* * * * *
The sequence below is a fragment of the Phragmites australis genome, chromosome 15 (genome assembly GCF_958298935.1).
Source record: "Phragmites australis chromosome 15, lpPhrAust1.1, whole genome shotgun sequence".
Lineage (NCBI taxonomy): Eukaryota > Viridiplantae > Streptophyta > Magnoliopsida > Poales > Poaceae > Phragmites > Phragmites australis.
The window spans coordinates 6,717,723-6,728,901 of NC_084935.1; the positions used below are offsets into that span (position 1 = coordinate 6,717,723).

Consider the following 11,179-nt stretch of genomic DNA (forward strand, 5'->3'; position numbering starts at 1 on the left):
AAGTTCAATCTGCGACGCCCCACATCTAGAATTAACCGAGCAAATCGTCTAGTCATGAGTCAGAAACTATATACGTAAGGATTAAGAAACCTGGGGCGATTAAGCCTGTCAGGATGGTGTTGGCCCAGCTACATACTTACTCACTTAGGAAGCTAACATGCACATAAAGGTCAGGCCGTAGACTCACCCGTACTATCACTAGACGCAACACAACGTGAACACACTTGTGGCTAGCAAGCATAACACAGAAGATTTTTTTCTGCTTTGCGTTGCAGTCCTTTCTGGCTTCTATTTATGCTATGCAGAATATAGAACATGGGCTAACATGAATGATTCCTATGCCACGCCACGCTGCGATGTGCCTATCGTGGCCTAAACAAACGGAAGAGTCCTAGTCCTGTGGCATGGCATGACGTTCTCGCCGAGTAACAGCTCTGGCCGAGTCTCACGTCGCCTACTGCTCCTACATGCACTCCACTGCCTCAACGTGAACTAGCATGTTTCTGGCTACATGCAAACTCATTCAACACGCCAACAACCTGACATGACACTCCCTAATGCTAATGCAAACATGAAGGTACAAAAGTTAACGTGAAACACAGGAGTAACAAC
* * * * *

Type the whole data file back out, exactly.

The sequence below is a fragment of the Phragmites australis genome, chromosome 15 (genome assembly GCF_958298935.1).
Source record: "Phragmites australis chromosome 15, lpPhrAust1.1, whole genome shotgun sequence".
Lineage (NCBI taxonomy): Eukaryota > Viridiplantae > Streptophyta > Magnoliopsida > Poales > Poaceae > Phragmites > Phragmites australis.
The window spans coordinates 6,717,723-6,728,901 of NC_084935.1; the positions used below are offsets into that span (position 1 = coordinate 6,717,723).

Consider the following 11,179-nt stretch of genomic DNA (forward strand, 5'->3'; position numbering starts at 1 on the left):
AAGTTCAATCTGCGACGCCCCACATCTAGAATTAACCGAGCAAATCGTCTAGTCATGAGTCAGAAACTATATACGTAAGGATTAAGAAACCTGGGGCGATTAAGCCTGTCAGGATGGTGTTGGCCCAGCTACATACTTACTCACTTAGGAAGCTAACATGCACATAAAGGTCAGGCCGTAGACTCACCCGTACTATCACTAGACGCAACACAACGTGAACACACTTGTGGCTAGCAAGCATAACACAGAAGATTTTTTTCTGCTTTGCGTTGCAGTCCTTTCTGGCTTCTATTTATGCTATGCAGAATATAGAACATGGGCTAACATGAATGATTCCTATGCCACGCCACGCTGCGATGTGCCTATCGTGGCCTAAACAAACGGAAGAGTCCTAGTCCTGTGGCATGGCATGACGTTCTCGCCGAGTAACAGCTCTGGCCGAGTCTCACGTCGCCTACTGCTCCTACATGCACTCCACTGCCTCAACGTGAACTAGCATGTTTCTGGCTACATGCAAACTCATTCAACACGCCAACAACCTGACATGACACTCCCTAATGCTAATGCAAACATGAAGGTACAAAAGTTAACGTGAAACACAGGAGTAACAAC